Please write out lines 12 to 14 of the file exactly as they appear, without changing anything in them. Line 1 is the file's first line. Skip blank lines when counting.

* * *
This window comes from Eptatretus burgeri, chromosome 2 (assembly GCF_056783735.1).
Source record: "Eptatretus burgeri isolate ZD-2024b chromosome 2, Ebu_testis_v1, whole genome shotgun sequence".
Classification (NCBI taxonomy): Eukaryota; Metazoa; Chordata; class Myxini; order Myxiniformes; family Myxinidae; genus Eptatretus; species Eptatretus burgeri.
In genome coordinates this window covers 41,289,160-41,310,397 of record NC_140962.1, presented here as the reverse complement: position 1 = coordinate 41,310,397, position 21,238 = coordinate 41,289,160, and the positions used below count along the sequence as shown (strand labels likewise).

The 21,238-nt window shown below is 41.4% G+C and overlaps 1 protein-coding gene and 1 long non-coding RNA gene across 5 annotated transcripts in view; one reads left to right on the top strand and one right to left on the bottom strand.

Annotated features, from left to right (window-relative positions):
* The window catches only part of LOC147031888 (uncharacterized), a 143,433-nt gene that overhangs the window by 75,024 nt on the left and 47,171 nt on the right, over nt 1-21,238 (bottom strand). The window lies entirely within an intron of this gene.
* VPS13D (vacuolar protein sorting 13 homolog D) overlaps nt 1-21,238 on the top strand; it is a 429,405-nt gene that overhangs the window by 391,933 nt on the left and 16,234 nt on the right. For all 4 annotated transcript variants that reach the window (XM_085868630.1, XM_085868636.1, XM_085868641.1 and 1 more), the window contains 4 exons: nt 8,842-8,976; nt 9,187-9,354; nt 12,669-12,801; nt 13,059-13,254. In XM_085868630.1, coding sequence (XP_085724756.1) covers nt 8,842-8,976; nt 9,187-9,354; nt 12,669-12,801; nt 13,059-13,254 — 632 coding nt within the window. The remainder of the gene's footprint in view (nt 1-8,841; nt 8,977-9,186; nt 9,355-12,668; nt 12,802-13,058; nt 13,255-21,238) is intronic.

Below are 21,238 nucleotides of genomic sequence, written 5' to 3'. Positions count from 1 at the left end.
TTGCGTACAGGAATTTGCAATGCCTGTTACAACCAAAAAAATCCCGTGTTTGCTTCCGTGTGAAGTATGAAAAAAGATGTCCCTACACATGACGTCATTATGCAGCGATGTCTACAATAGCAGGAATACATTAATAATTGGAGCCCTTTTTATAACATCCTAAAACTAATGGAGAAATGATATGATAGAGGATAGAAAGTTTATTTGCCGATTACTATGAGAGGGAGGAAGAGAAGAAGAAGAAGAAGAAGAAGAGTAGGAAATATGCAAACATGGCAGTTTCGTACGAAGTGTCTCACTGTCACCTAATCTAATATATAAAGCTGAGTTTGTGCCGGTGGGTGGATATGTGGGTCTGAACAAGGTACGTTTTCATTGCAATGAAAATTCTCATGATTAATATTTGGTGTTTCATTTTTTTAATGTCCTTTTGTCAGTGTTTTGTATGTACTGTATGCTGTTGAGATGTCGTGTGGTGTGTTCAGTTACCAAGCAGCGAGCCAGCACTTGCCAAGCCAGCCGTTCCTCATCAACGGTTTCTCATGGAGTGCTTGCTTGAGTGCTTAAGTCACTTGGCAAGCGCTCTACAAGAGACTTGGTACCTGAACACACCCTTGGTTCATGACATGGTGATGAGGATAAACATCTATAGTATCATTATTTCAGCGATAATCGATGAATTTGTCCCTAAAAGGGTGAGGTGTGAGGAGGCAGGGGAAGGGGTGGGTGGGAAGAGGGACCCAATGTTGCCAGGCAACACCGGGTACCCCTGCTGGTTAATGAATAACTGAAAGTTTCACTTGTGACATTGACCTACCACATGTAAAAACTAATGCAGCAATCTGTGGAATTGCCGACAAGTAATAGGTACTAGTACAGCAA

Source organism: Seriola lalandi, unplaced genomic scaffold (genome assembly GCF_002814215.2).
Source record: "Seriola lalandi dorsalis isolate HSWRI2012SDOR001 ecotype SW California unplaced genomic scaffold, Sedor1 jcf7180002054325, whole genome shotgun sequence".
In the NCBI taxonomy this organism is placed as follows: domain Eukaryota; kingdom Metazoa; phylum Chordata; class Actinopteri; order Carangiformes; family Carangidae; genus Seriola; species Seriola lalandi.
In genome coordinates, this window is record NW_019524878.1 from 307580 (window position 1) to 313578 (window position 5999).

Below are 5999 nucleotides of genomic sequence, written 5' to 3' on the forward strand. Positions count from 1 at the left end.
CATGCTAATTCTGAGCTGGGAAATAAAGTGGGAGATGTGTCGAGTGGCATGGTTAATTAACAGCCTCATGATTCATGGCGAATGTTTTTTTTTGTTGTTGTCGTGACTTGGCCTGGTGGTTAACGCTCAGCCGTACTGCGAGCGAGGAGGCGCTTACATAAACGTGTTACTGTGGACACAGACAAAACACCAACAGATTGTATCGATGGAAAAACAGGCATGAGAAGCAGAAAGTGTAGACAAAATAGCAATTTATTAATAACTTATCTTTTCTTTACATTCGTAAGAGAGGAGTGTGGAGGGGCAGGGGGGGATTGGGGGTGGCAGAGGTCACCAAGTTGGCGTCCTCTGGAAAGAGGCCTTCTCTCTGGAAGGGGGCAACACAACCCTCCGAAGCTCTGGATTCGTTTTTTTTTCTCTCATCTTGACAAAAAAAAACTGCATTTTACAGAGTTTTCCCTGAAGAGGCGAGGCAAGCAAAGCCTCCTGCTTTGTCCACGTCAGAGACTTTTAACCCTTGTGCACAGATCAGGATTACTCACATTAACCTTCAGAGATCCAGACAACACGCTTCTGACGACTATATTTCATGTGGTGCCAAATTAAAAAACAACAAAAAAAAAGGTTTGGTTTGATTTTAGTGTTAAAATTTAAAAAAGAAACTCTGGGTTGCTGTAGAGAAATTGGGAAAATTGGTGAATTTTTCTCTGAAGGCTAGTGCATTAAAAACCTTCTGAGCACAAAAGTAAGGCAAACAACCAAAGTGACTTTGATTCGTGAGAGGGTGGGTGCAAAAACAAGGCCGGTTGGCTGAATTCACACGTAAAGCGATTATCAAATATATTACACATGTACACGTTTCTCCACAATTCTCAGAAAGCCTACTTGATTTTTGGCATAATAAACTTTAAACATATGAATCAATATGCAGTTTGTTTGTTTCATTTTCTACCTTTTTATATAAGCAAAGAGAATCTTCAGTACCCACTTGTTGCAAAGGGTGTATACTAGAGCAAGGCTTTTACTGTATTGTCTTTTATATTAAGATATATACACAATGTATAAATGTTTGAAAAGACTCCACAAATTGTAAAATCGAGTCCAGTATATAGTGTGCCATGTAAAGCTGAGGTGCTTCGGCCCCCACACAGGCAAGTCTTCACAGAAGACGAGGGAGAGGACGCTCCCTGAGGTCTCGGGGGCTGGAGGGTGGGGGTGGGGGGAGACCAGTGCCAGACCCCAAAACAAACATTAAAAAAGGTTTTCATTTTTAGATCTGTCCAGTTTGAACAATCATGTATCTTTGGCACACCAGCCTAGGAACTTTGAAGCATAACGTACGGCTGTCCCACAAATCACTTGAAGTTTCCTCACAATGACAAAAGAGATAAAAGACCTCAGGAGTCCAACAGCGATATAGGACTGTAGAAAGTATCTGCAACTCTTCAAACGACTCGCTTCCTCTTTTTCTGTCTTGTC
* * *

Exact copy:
Source record: "Seriola lalandi dorsalis isolate HSWRI2012SDOR001 ecotype SW California unplaced genomic scaffold, Sedor1 jcf7180002054325, whole genome shotgun sequence".
In the NCBI taxonomy this organism is placed as follows: domain Eukaryota; kingdom Metazoa; phylum Chordata; class Actinopteri; order Carangiformes; family Carangidae; genus Seriola; species Seriola lalandi.
In genome coordinates, this window is record NW_019524878.1 from 307580 (window position 1) to 313578 (window position 5999).